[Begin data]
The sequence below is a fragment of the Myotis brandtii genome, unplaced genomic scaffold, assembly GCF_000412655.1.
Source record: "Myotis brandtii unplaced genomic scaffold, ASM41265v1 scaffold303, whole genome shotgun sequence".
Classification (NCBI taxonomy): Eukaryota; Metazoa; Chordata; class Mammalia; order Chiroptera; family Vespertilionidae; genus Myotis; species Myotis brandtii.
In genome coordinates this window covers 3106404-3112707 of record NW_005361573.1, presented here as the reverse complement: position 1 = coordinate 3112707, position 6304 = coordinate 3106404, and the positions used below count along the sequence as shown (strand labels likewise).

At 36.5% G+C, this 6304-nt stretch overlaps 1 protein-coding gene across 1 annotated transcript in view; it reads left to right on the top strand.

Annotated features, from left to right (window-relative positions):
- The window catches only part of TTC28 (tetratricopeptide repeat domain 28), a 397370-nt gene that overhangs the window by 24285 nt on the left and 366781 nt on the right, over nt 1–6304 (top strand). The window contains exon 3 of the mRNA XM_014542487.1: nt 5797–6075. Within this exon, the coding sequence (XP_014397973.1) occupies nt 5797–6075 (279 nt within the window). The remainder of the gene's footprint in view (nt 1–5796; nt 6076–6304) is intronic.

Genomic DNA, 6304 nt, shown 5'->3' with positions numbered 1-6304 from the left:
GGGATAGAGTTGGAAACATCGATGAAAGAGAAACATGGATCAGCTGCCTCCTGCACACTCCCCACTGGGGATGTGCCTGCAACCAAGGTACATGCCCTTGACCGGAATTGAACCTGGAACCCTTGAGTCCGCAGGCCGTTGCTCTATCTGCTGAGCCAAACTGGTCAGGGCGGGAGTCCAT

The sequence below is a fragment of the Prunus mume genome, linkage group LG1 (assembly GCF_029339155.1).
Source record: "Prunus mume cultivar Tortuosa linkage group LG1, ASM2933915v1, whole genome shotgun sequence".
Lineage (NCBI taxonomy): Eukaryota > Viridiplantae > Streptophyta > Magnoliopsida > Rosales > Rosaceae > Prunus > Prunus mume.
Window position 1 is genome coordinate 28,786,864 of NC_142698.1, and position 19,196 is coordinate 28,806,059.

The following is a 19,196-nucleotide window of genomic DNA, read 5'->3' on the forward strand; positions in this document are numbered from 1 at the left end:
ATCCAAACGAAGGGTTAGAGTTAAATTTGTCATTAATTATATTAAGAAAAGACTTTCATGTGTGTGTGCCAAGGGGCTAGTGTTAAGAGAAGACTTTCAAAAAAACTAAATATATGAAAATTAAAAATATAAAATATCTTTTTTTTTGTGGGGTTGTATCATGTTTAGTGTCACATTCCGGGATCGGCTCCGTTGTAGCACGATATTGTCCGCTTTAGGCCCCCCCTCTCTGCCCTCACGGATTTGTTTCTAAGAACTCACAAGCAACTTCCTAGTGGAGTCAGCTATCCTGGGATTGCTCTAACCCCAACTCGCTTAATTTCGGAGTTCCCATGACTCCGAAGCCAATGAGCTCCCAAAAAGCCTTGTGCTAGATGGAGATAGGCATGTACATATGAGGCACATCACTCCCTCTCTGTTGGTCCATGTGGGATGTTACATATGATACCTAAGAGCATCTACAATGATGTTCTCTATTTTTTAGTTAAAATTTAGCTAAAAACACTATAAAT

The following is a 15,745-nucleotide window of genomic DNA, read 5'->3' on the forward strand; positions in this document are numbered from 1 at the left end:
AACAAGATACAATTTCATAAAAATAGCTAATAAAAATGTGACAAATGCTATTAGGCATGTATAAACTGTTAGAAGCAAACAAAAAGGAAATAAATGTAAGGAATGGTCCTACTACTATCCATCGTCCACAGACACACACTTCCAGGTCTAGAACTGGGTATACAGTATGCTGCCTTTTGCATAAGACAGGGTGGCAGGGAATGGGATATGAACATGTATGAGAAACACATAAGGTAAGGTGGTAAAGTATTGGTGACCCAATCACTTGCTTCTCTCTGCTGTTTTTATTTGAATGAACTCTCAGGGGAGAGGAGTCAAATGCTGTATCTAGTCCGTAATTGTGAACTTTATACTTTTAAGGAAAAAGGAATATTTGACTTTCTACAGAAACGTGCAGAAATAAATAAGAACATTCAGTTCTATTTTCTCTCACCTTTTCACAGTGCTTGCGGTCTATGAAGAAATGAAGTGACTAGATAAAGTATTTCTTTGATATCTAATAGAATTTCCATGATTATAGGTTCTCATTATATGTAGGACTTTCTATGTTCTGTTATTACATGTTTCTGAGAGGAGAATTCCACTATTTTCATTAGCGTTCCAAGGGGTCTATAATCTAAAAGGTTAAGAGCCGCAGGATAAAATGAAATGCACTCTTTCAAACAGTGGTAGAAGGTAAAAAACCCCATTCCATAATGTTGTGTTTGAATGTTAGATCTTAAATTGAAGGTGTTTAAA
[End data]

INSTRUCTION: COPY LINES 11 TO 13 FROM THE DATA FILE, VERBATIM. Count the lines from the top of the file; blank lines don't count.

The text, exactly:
Source record: "Prunus mume cultivar Tortuosa linkage group LG1, ASM2933915v1, whole genome shotgun sequence".
Lineage (NCBI taxonomy): Eukaryota > Viridiplantae > Streptophyta > Magnoliopsida > Rosales > Rosaceae > Prunus > Prunus mume.
Window position 1 is genome coordinate 28,786,864 of NC_142698.1, and position 19,196 is coordinate 28,806,059.